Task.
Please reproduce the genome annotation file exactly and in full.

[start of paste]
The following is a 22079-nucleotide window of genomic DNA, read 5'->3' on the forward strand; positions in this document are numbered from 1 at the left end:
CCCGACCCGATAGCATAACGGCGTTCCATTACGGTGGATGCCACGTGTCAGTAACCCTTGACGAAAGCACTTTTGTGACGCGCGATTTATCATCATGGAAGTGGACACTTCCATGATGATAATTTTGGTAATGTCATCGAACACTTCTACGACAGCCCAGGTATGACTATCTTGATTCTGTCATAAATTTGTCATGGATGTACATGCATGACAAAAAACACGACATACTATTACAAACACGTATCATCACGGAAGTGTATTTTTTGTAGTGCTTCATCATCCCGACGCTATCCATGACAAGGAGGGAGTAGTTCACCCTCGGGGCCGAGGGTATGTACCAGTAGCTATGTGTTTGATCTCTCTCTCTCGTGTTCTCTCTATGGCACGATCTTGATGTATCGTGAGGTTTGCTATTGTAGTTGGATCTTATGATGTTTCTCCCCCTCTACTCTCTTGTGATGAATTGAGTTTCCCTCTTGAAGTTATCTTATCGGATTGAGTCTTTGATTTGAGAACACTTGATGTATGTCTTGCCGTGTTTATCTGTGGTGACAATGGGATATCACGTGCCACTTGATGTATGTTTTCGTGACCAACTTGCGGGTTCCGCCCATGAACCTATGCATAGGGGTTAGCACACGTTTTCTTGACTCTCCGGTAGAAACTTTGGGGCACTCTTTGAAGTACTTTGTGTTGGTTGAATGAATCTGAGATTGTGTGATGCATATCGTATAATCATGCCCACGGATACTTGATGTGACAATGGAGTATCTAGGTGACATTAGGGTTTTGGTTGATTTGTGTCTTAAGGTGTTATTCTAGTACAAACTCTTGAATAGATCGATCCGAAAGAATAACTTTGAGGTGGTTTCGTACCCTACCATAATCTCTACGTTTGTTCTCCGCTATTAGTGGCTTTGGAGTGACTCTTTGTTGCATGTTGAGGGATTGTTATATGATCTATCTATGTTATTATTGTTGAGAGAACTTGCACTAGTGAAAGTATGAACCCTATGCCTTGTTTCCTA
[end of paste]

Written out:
The following is a 22079-nucleotide window of genomic DNA, read 5'->3' on the forward strand; positions in this document are numbered from 1 at the left end:
CCCGACCCGATAGCATAACGGCGTTCCATTACGGTGGATGCCACGTGTCAGTAACCCTTGACGAAAGCACTTTTGTGACGCGCGATTTATCATCATGGAAGTGGACACTTCCATGATGATAATTTTGGTAATGTCATCGAACACTTCTACGACAGCCCAGGTATGACTATCTTGATTCTGTCATAAATTTGTCATGGATGTACATGCATGACAAAAAACACGACATACTATTACAAACACGTATCATCACGGAAGTGTATTTTTTGTAGTGCTTCATCATCCCGACGCTATCCATGACAAGGAGGGAGTAGTTCACCCTCGGGGCCGAGGGTATGTACCAGTAGCTATGTGTTTGATCTCTCTCTCTCGTGTTCTCTCTATGGCACGATCTTGATGTATCGTGAGGTTTGCTATTGTAGTTGGATCTTATGATGTTTCTCCCCCTCTACTCTCTTGTGATGAATTGAGTTTCCCTCTTGAAGTTATCTTATCGGATTGAGTCTTTGATTTGAGAACACTTGATGTATGTCTTGCCGTGTTTATCTGTGGTGACAATGGGATATCACGTGCCACTTGATGTATGTTTTCGTGACCAACTTGCGGGTTCCGCCCATGAACCTATGCATAGGGGTTAGCACACGTTTTCTTGACTCTCCGGTAGAAACTTTGGGGCACTCTTTGAAGTACTTTGTGTTGGTTGAATGAATCTGAGATTGTGTGATGCATATCGTATAATCATGCCCACGGATACTTGATGTGACAATGGAGTATCTAGGTGACATTAGGGTTTTGGTTGATTTGTGTCTTAAGGTGTTATTCTAGTACAAACTCTTGAATAGATCGATCCGAAAGAATAACTTTGAGGTGGTTTCGTACCCTACCATAATCTCTACGTTTGTTCTCCGCTATTAGTGGCTTTGGAGTGACTCTTTGTTGCATGTTGAGGGATTGTTATATGATCTATCTATGTTATTATTGTTGAGAGAACTTGCACTAGTGAAAGTATGAACCCTATGCCTTGTTTCCTA